Einstein’s relativity pushes physicists towards a picture of the universe as a block, in which the past, present, and future all exist on the same footing; but maybe that shift in thinking has gone too far.

August 17, 2018

CATEGORY: Blog [back]
TOPIC: SciMeter: A New Way to Search ArXiv [refresh]
Bookmark and Share
Login or create account to post reply or comment.

Blogger Sabine Hossenfelder wrote on Jul. 16, 2018 @ 13:00 GMT
I have a bad memory for names. But it’s not equally bad for all names. I recall Germanic and Anglo-saxon names more readily than Indian or Chinese names. I recall short names better than long names. I recall common names better than uncommon ones. So, when I organize a conference, how do I avoid a bias for people whose names my brain happens to have stored?

I used to ask my colleagues, and scan participant lists of similar conferences, and browse papers on the conference topics. But often I wished there was a way to just bring up a list of all physicists who worked on a topic or a combination of topics. This, so I thought, wouldn’t only be useful to organize a conference, it would also help journalists who search for an expert’s comment, or editors who search for reviewers.

And – drums please! –  you can now do such a search on our just-launched website SciMeter. Just enter one or several topics, hit submit, and you get a name of everyone whose arXiv papers have focused on the topics you look for.

Wait, that’s not all. On our website you can also create a keyword cloud from your arXiv papers, you can learn how broadly distributed your research topics are (over all arXiv topics), and you can search for authors with similar research interests. For example, here is the keyword cloud for Brian Greene:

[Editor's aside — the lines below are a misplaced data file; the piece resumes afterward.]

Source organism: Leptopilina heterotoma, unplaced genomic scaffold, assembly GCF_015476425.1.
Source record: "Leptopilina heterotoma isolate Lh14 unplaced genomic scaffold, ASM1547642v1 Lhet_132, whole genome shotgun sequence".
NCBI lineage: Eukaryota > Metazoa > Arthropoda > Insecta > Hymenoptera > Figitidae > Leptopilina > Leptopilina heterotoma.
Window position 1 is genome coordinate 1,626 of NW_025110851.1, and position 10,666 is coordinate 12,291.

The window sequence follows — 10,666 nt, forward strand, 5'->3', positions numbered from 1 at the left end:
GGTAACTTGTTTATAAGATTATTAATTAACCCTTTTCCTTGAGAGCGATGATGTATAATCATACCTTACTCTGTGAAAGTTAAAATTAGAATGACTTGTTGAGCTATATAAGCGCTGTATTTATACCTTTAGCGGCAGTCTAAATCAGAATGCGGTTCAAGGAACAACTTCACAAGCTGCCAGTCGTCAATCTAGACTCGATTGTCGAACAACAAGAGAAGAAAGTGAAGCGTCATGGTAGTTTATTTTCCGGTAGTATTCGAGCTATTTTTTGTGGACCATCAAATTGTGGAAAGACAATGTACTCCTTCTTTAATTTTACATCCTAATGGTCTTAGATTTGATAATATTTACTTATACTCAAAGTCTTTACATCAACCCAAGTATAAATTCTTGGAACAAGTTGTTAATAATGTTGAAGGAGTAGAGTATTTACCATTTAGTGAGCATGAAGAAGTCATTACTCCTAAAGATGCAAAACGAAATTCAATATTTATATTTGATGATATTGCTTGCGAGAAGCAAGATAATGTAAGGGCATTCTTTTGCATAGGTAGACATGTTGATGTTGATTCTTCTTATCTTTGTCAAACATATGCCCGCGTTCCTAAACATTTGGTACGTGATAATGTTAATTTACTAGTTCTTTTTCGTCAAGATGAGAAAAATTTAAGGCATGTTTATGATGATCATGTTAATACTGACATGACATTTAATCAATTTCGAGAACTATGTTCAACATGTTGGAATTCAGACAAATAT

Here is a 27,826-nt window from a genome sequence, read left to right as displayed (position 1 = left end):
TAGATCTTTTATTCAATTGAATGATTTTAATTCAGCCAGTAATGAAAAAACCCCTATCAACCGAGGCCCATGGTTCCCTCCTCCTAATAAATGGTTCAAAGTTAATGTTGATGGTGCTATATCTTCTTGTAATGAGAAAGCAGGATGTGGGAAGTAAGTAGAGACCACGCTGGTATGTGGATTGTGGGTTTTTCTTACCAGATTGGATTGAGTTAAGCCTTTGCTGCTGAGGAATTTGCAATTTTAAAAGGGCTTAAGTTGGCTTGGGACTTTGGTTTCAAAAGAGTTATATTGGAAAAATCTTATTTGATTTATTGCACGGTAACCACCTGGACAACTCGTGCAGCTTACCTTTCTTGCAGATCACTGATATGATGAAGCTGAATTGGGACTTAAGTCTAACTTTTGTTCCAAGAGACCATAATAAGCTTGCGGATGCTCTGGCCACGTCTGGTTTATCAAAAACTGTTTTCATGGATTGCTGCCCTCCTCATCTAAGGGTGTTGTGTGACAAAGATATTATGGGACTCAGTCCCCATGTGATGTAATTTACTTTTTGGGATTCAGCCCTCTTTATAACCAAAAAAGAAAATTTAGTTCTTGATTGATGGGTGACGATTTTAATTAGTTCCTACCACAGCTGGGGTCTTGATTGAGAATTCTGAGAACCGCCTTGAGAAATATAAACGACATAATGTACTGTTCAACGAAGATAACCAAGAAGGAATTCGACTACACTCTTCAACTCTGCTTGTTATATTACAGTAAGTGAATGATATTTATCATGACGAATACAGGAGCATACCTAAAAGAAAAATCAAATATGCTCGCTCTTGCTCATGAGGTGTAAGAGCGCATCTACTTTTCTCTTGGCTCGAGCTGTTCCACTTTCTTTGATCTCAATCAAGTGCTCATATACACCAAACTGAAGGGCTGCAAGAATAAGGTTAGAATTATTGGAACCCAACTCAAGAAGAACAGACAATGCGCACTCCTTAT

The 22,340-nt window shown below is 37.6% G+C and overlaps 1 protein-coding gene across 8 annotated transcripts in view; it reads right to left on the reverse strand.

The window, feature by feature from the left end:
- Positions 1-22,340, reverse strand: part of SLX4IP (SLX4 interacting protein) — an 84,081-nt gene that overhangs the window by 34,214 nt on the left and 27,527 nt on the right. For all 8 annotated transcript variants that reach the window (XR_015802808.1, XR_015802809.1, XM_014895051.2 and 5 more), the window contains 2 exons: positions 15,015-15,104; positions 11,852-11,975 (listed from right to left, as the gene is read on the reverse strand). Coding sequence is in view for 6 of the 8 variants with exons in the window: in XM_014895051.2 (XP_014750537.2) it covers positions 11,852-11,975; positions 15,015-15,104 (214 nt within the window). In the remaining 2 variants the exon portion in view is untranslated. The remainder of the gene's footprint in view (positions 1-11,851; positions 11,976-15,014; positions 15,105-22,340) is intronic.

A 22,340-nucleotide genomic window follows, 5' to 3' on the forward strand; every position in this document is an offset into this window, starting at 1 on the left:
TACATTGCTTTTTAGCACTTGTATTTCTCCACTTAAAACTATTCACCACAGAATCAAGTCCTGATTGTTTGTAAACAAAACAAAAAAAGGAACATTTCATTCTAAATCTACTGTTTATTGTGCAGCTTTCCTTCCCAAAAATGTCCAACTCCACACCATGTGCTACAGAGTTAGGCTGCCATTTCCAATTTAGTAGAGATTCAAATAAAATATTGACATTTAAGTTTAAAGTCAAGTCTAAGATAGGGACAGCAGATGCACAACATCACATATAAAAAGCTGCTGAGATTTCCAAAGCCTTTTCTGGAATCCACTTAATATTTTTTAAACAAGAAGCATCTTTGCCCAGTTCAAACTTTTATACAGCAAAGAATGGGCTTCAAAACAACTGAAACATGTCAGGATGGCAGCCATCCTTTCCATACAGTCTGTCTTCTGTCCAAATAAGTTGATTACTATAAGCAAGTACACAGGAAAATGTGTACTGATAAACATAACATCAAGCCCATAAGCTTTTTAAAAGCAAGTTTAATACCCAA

This website was made possible by a mini-grant from FQXi. Frontend and backend became reality thanks to my collaborators Tobias Mistele and Tom Price.

Bookmark and Share
report post as inappropriate

peter cameron wrote on Jul. 17, 2018 @ 11:08 GMT
screensnap of the SciMeter thread on Sabine's blog. Point is that it is potentially useful to take a peek in vixra as well, and with arxiv app written the easiest next app would be vixra. There's treasure everywhere, to quote Calvin and Hobbes.

attachments: sabineCommentSciMeter.PNG

Bookmark and Share
report post as inappropriate

Joe William Fisher wrote on Jul. 19, 2018 @ 14:43 GMT
The sad fact is that no physicist has ever studied actual visible physical reality. Had they did so, they could have easily established that all matter, be it solid, liquid, or vaporous, has a real visible surface. The earth had a real visible surface for millions of years BEFORE Newton, Einstein, Hawking, and Witten appeared on that surface and began publishing their senseless guesswork about an unnatural invisible void; unnatural invisible gravity; unnatural invisible quantum particles that could be in multiple invisible places at the same moment of time; invisible finite black holes, or invisible finite strings.

Joe Fisher, Realist

Bookmark and Share
report post as inappropriate

Login or create account to post reply or comment.

Please enter your e-mail address:
Note: Joining the FQXi mailing list does not give you a login account or constitute membership in the organization.